How It All Began: A Novel by Penelope Lively. I find it hard to describe this book – it’s wonderful. I loved it. But describing it is perplexing. The title relates to one of the characters, a woman of a certain age, who is mugged, and has to go live with her daughter and son in law for awhile since she’s stuck with crutches and has mobility problems. That starts the cavalcade of events that spread around her, with the characters. And she knows nothing whatsoever about them, hardly. They’re all somewhat inter-related (not much family, but mostly by circumstance) and they all get into some rather logical and some peculiar relationships. You engage  with each and every one of them; at least I sure did; and was trying to tell some of them to back away from what they were about to do. Or “be careful;” or “don’t go there.” That kind of thing. There is nothing insidious, no mystery involved – it’s all about these people and what happens to them. I was sad when the book was finished. The author, Lively, does add a chapter at the end – I wonder if it wasn’t part of the master plan – that kind of tidies up everything, and you get to see all of the characters move on with their lives, happy or not, but mostly happy. Really enjoyed the book. Am not sure it would be a good book club read, as the only thing to discuss are the characters themselves. Lively paints these characters well; you can just picture them as they get themselves in and out of relationship mischief.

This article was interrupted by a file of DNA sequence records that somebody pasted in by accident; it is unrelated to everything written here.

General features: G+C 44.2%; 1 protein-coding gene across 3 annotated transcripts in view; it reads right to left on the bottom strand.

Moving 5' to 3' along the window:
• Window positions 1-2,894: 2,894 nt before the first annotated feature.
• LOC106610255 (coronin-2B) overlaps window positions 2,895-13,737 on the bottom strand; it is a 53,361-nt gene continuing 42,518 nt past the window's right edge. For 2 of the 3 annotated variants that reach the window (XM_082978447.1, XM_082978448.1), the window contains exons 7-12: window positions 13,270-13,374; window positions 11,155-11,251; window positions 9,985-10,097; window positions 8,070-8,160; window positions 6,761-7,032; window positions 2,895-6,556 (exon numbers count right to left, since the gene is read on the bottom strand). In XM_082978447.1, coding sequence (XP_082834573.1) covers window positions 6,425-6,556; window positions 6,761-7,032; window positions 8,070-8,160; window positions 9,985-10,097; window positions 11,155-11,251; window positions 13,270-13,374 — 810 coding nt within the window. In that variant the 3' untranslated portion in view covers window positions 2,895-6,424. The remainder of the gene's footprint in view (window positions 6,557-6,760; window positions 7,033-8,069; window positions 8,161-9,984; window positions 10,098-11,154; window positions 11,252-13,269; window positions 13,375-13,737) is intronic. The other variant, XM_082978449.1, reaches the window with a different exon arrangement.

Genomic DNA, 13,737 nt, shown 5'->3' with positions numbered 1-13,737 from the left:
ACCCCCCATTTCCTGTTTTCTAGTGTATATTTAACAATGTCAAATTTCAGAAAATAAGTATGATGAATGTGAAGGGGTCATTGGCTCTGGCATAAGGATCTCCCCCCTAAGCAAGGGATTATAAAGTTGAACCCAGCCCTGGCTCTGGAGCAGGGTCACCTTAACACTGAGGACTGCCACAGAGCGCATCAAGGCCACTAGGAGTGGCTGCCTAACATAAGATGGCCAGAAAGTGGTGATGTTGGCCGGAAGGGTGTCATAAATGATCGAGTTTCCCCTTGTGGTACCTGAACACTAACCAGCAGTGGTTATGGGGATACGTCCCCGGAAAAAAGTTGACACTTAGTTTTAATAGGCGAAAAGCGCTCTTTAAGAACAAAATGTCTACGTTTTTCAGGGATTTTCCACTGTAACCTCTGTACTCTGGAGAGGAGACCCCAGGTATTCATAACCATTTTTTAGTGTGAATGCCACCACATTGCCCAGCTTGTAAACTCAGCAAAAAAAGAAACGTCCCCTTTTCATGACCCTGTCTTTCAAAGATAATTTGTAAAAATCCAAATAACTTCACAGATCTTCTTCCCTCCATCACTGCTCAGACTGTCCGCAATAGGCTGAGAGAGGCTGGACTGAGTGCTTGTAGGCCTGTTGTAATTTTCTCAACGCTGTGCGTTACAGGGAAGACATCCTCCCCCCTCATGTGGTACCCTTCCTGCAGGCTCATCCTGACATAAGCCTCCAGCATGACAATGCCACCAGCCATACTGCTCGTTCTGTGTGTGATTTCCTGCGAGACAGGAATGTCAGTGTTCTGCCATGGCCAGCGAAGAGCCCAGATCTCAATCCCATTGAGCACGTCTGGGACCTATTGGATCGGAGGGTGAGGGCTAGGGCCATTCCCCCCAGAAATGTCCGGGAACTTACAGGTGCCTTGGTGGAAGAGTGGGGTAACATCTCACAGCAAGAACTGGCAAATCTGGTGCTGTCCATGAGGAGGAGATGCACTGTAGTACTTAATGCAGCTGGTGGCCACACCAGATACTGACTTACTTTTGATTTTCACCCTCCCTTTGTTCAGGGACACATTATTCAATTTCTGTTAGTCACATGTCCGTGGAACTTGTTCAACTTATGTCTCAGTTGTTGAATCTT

The Last Midwife: A Novel by Sandra Dallas. It’s a very, very good read. It tells the story of an older married woman who lives in a small mining town in the Colorado rockies (this is the mid-1800’s), and is well known by all because she’s the only midwife in the area. Often people can’t pay her anything, or very little for her days of service with little or no rest or food. Suddenly, a couple accuse her of strangling their infant. Hence the story is about how this small town rallies or rails for or against Gracy. She didn’t commit the crime, but not everyone can be convinced since the angry father is a wealthy and influential man in the area. There’s plenty of relationship issues here, which make really great fodder for a novel. And there are plenty of characters in the book that you’ll love or hate. Some secrets get dredged up too. Oh, such a good read.